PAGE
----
Even if some bills fail, Reiss fears, the revived parental rights movement may eventually abolish policies that require routine immunizations to attend school. At a recent campaign rally, Republican presidential candidate Donald Trump said, “I will not give one penny to any school that has a vaccine mandate.”

The movement dates to the wake of the 1918 influenza pandemic, when some parents pushed back against progressive reforms that required school attendance and prohibited child labor. Since then, tensions between state measures and parental freedom have occasionally flared over a variety of issues. Vaccines became a prominent one in 2021, as the movement found common ground with people skeptical of COVID-19 vaccines.

“The parental rights movement didn’t start with vaccines,” Reiss said, “but the anti-vaccine movement has allied themselves with it and has expanded their reach by riding on its coattails.”

When lawmakers silence health experts

In Tennessee, anti-vaccine activists and libertarian-leaning organizations railed against the state’s health department in 2021 when it recommended COVID vaccines to minors, following CDC guidance. Gary Humble, executive director of the conservative group Tennessee Stands, asked legislators to blast the health department for advising masks and vaccination, suggesting the department “could be dissolved and reconstituted at your pleasure.”

Backlash also followed a notice sent to doctors from Michelle Fiscus, then the state’s immunization director. She reminded them that they didn’t need parental permission to vaccinate consenting adolescents 14 or older, according to a decades-old state rule called the Mature Minor Doctrine.

In the weeks that followed, state legislators threatened to defund the health department and pressured it into scaling back COVID vaccine promotion, as revealed by The Tennessean. Fiscus was abruptly fired. “Today I became the 25th of 64 state and territorial immunization program directors to leave their position during this pandemic,” she wrote in a statement. “That’s nearly 40% of us.” Tennessee’s COVID death rate climbed to one of the nation’s highest by mid-2022.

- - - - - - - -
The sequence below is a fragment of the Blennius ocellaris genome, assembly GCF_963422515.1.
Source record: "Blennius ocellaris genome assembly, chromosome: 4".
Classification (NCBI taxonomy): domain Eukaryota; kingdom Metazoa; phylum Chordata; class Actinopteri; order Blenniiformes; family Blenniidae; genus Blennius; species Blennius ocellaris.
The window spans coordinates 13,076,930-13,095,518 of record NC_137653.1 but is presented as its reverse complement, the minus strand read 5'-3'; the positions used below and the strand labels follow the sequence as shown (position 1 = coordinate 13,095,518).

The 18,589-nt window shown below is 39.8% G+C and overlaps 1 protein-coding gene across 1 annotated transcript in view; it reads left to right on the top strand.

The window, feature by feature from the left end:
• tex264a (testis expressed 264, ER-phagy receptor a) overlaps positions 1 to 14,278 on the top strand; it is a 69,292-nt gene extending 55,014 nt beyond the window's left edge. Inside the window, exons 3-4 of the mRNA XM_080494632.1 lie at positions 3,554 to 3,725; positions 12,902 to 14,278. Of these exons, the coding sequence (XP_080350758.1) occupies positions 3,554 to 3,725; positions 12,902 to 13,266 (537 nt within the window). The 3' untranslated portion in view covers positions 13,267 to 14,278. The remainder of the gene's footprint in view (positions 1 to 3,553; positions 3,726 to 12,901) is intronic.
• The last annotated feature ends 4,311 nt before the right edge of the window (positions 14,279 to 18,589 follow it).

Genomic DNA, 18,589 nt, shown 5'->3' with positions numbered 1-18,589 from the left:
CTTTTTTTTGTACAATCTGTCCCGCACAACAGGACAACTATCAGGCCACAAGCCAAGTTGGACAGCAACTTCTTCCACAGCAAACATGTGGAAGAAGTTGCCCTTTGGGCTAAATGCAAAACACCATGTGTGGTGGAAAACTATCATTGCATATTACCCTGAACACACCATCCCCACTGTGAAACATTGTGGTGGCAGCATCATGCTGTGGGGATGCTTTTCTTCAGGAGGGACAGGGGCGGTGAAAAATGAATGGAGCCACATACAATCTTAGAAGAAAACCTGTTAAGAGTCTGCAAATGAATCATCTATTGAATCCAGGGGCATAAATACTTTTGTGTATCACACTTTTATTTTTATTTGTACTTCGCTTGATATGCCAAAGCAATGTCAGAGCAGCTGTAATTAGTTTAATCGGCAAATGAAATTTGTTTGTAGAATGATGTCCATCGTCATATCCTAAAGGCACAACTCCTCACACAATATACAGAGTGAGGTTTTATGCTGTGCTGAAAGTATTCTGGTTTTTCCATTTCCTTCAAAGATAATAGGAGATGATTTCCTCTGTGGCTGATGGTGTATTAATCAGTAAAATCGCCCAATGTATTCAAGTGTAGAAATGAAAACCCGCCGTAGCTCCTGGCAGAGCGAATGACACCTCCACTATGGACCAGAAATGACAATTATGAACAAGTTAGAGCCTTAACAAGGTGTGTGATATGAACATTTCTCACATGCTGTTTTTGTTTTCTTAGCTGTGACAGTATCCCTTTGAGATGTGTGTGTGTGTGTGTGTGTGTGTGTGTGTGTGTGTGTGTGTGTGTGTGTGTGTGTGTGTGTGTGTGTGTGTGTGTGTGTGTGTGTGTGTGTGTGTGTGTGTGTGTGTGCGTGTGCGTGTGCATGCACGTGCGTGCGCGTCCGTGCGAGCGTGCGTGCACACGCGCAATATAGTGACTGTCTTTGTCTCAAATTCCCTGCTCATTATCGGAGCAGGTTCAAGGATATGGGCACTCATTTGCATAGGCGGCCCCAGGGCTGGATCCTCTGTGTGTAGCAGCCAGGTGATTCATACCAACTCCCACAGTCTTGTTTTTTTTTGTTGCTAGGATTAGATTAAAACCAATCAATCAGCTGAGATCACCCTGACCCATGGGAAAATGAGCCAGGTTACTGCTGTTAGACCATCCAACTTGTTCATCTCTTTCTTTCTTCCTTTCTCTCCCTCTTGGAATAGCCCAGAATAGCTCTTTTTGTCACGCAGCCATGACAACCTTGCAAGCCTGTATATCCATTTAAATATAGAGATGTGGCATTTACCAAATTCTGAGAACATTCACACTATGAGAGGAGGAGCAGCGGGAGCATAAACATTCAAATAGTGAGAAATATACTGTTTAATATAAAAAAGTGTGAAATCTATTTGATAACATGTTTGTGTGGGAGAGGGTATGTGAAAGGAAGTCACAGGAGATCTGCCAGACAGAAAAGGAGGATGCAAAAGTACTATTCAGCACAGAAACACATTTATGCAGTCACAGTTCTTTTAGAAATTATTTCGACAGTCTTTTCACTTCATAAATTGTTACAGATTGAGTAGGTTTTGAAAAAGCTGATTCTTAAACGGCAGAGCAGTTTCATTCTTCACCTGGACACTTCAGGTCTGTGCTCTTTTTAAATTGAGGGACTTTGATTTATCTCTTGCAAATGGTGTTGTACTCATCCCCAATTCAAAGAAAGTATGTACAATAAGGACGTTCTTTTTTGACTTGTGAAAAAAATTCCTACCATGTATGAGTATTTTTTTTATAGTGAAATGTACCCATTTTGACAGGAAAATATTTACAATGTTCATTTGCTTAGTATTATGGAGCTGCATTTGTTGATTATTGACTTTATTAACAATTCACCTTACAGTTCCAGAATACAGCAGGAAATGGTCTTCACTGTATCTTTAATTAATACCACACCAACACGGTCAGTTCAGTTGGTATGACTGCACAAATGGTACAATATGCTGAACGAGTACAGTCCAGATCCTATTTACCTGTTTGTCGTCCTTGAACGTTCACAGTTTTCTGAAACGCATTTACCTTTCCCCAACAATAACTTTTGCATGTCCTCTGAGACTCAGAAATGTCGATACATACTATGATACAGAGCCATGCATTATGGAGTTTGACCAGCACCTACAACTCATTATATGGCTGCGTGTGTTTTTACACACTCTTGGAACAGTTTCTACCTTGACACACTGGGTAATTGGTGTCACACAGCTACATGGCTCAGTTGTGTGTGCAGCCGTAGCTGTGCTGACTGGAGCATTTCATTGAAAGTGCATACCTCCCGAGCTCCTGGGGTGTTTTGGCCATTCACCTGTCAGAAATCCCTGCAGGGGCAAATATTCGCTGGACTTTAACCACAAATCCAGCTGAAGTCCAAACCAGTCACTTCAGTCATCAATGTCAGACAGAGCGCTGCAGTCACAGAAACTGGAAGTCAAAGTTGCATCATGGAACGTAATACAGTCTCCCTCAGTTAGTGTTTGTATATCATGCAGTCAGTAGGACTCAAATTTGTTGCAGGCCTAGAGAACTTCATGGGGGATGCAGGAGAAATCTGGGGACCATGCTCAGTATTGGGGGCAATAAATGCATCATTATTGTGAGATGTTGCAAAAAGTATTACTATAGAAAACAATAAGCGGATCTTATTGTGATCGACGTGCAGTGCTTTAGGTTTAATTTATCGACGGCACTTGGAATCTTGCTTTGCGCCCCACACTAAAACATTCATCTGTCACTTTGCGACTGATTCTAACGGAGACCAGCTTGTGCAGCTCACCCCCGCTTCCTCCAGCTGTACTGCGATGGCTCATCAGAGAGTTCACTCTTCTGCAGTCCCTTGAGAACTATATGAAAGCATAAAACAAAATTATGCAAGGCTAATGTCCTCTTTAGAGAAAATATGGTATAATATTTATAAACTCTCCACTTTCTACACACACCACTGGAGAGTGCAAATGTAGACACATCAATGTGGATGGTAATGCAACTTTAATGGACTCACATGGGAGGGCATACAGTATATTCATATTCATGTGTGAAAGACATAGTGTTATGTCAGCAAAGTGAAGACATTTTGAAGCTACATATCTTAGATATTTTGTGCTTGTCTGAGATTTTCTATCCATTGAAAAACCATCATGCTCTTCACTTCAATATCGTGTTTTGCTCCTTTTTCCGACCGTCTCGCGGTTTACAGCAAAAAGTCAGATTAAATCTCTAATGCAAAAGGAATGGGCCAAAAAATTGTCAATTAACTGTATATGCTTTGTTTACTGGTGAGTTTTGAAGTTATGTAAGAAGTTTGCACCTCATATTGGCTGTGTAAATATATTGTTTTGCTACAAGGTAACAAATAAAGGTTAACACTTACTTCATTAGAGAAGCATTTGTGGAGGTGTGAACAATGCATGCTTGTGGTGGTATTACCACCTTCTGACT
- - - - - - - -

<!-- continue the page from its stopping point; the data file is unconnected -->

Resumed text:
By the time two state legislators introduced a bill to reverse the Mature Minor Doctrine, the health department was silent on the proposal. Despite obstacles for foster children who would require a court order for routine immunizations, Tennessee’s Department of Children’s Services was silent, too.

Notably, the legislator who introduced the bill, Republican Rep. John Ragan, was among those simultaneously overseeing a review of the agency that would determine its leadership and budget for the coming years. “Children belong to their families, not the state,” said Ragan as he presented the bill at a state hearing in April 2023.

Democratic Rep. Justin Pearson spoke out against the bill. It “doesn’t take into account people and children who are neglected,” he told Ragan. “We are legislating from a point of privilege and not recognizing the people who are not privileged in this way.”

Rather than address such concerns, Ragan referenced a Supreme Court ruling in favor of parental rights in 2000. Specifically, judges determined that a mother had legal authority to decide who could visit her daughters. Yet the Supreme Court has also done the opposite. For instance, it sided against a legal guardian who removed her child from school to proselytize for the Jehovah’s Witnesses.

Still, Ragan swiftly won the majority vote. Tennessee Gov. Bill Lee, a Republican, signed the bill in May, making it effective immediately. Deborah Lowen, then the deputy commissioner of child health at the Department of Children’s Services, was flooded with calls from doctors who now face jailtime and fines for vaccinating minors without adequate consent. “I was and remain very disheartened,” she said.

A right to health

Yaun, the Memphis pediatrician, said he was shaken as he declined to administer a first series of vaccines to an infant accompanied by a social worker. “That child is going into a situation where they are around other children and adults,” he said, “where they could be exposed to something we failed to protect them from.”